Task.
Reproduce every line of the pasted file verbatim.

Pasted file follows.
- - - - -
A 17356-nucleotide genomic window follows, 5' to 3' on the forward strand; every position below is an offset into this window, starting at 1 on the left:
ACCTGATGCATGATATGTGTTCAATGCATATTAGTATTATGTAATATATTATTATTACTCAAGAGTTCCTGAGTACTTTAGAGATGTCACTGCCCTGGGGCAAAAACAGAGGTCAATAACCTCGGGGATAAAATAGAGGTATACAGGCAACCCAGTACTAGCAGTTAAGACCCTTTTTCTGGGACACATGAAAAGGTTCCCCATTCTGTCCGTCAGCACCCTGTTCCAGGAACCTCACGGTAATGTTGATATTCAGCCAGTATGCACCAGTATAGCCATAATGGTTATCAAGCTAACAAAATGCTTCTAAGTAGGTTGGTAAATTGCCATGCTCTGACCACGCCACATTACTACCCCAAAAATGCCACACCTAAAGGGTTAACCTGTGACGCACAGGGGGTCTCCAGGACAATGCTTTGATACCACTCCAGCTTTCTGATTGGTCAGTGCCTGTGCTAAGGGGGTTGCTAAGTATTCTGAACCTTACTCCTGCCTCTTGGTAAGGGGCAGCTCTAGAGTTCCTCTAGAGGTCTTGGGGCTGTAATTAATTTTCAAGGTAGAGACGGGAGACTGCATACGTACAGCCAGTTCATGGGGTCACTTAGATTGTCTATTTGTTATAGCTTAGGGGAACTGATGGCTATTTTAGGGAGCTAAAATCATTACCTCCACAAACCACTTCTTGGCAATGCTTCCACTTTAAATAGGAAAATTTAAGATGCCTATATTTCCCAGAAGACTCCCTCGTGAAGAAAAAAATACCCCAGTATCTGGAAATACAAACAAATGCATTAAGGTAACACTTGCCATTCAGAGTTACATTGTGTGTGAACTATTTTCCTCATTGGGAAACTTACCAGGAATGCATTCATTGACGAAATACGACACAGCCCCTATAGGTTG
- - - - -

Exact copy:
A 17356-nucleotide genomic window follows, 5' to 3' on the forward strand; every position below is an offset into this window, starting at 1 on the left:
ACCTGATGCATGATATGTGTTCAATGCATATTAGTATTATGTAATATATTATTATTACTCAAGAGTTCCTGAGTACTTTAGAGATGTCACTGCCCTGGGGCAAAAACAGAGGTCAATAACCTCGGGGATAAAATAGAGGTATACAGGCAACCCAGTACTAGCAGTTAAGACCCTTTTTCTGGGACACATGAAAAGGTTCCCCATTCTGTCCGTCAGCACCCTGTTCCAGGAACCTCACGGTAATGTTGATATTCAGCCAGTATGCACCAGTATAGCCATAATGGTTATCAAGCTAACAAAATGCTTCTAAGTAGGTTGGTAAATTGCCATGCTCTGACCACGCCACATTACTACCCCAAAAATGCCACACCTAAAGGGTTAACCTGTGACGCACAGGGGGTCTCCAGGACAATGCTTTGATACCACTCCAGCTTTCTGATTGGTCAGTGCCTGTGCTAAGGGGGTTGCTAAGTATTCTGAACCTTACTCCTGCCTCTTGGTAAGGGGCAGCTCTAGAGTTCCTCTAGAGGTCTTGGGGCTGTAATTAATTTTCAAGGTAGAGACGGGAGACTGCATACGTACAGCCAGTTCATGGGGTCACTTAGATTGTCTATTTGTTATAGCTTAGGGGAACTGATGGCTATTTTAGGGAGCTAAAATCATTACCTCCACAAACCACTTCTTGGCAATGCTTCCACTTTAAATAGGAAAATTTAAGATGCCTATATTTCCCAGAAGACTCCCTCGTGAAGAAAAAAATACCCCAGTATCTGGAAATACAAACAAATGCATTAAGGTAACACTTGCCATTCAGAGTTACATTGTGTGTGAACTATTTTCCTCATTGGGAAACTTACCAGGAATGCATTCATTGACGAAATACGACACAGCCCCTATAGGTTG